Not Using Complete Mediation
The software does not perform access checks on a resource every time the resource is accessed by an entity, which can create resultant weaknesses if that entity's rights or privileges change over time.
The following examples help to illustrate the nature of this weakness and describe methods or techniques which can be used to mitigate the risk.
Note that the examples here are by no means exhaustive and any given weakness may have many subtle varieties, each of which may require different detection methods or runtime controls.
When executable library files are used on web servers, which is common in PHP applications, the developer might perform an access check in any user-facing executable, and omit the access check from the library file itself. By directly requesting the library file (CWE-425), an attacker can bypass this access check.
When a developer begins to implement input validation for a web application, often the validation is performed in each area of the code that uses externally-controlled input. In complex applications with many inputs, the developer often misses a parameter here or a cookie there. One frequently-applied solution is to centralize all input validation, store these validated inputs in a separate data structure, and require that all access of those inputs must be through that data structure. An alternate approach would be to use an external input validation framework such as Struts, which performs the validation before the inputs are ever processed by the code.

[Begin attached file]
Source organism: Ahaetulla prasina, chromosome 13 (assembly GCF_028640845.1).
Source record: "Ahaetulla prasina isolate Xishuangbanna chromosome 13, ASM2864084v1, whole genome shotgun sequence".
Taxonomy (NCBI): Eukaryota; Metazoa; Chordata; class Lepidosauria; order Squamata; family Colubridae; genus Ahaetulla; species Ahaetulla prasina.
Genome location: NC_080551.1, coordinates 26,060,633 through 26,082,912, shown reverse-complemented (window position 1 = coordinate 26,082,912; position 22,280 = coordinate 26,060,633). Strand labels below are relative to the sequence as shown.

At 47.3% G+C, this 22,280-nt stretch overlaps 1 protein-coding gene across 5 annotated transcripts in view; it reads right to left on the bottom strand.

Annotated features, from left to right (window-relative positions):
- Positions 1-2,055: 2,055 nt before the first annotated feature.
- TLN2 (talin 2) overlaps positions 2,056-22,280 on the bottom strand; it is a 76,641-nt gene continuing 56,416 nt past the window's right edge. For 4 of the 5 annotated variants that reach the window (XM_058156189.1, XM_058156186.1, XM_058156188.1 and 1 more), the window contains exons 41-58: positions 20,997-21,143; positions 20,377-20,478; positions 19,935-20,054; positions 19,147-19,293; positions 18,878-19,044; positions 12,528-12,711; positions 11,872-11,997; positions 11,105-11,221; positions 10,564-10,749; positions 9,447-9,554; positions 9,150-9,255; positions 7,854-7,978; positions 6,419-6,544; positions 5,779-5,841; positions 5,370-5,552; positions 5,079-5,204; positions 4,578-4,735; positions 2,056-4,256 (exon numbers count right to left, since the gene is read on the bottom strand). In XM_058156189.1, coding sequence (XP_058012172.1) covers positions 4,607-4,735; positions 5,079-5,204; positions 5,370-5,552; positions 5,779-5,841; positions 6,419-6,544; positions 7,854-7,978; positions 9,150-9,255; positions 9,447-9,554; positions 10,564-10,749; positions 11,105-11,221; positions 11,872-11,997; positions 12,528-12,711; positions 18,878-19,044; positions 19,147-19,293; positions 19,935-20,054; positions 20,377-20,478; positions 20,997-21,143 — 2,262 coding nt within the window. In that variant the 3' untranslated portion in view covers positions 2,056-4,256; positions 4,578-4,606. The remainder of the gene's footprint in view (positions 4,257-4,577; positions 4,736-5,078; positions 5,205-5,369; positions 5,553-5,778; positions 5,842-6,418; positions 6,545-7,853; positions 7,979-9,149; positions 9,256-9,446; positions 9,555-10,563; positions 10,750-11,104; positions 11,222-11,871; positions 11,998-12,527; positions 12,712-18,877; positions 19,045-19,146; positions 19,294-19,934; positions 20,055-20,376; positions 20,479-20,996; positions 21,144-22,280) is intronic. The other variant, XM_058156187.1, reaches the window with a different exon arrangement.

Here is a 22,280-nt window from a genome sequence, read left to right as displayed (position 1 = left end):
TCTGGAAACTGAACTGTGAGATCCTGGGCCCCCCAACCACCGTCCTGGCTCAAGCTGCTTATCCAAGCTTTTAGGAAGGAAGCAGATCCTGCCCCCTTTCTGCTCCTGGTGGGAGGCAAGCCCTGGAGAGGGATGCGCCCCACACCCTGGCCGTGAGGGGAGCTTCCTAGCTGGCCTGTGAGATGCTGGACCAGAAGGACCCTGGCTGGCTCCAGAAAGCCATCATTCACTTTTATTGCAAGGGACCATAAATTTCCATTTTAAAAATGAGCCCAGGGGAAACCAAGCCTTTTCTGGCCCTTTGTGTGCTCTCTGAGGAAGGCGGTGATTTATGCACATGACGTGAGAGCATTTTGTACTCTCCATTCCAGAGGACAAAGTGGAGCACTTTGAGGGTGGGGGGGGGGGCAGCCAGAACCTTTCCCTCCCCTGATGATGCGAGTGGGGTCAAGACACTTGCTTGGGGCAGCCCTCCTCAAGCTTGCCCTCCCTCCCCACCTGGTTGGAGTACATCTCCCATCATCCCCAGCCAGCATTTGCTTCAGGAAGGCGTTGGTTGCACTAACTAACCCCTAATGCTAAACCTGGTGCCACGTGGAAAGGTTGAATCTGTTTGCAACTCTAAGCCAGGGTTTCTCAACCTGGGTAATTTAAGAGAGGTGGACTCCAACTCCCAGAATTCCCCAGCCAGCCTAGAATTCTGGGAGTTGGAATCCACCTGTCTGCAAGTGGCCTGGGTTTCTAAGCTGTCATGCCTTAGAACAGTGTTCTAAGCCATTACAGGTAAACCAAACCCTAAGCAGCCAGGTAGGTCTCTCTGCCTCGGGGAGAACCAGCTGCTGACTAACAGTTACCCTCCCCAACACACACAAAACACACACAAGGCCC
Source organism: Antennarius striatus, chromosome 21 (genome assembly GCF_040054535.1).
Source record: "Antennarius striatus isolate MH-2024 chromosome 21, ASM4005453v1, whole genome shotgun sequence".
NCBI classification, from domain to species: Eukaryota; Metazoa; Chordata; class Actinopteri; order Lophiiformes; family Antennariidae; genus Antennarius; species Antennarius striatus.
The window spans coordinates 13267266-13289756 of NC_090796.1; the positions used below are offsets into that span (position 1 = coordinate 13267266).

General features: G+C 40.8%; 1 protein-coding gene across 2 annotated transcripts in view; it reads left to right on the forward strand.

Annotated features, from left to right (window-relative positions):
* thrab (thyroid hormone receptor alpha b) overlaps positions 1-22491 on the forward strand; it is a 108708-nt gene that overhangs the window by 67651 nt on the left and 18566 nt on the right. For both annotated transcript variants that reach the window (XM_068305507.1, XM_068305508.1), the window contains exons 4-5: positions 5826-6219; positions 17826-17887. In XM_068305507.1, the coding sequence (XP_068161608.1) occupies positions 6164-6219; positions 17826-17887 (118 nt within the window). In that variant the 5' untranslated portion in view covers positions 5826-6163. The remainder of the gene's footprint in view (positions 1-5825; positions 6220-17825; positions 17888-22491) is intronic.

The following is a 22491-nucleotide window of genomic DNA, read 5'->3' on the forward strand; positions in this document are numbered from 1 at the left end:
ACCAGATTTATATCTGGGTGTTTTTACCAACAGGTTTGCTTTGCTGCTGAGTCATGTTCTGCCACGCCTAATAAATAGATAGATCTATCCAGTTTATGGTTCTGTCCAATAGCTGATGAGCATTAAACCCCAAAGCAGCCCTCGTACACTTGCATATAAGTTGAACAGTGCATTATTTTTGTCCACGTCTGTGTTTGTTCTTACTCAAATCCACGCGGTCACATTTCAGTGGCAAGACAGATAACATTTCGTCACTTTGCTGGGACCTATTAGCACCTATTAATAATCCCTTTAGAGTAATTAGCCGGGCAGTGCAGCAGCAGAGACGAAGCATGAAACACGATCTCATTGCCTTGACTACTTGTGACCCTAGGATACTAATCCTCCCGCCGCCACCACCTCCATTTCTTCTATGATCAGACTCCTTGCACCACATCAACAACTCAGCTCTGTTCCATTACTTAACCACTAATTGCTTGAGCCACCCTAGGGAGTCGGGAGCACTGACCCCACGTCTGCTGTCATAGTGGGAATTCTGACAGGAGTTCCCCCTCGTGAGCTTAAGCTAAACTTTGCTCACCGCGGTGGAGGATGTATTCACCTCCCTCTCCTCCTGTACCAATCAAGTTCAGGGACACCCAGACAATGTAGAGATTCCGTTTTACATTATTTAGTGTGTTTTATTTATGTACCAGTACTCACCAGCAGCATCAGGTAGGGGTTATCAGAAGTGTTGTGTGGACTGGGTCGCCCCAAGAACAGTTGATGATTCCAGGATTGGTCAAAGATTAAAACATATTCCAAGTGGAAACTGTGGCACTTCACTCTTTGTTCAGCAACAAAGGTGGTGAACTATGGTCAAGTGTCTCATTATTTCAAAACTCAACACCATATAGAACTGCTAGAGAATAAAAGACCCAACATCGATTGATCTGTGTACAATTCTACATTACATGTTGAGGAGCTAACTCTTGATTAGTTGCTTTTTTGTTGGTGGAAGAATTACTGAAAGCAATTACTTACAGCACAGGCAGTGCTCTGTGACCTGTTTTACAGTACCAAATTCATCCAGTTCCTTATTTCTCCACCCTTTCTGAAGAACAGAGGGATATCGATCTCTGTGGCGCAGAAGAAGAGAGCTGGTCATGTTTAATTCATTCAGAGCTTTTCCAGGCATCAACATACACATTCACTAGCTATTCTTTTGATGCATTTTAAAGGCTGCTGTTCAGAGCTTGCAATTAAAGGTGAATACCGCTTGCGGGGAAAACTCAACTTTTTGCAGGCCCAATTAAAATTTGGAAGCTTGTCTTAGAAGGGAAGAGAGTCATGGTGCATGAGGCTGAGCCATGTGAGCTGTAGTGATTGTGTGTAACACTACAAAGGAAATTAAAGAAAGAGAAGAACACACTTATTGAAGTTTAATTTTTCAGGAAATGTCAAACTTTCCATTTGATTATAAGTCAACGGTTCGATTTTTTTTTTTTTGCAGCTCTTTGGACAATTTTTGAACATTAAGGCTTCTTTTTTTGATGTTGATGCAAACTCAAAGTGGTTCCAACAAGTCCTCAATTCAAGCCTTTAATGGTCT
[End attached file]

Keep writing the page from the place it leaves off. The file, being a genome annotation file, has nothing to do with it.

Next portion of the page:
This category identifies Software Fault Patterns (SFPs) within the Race Condition Window cluster (SFP20).
This view (slice) covers all the elements in CWE.
This view (slice) lists weaknesses that can be introduced during implementation.
This view (slice) lists weaknesses that can be introduced during design.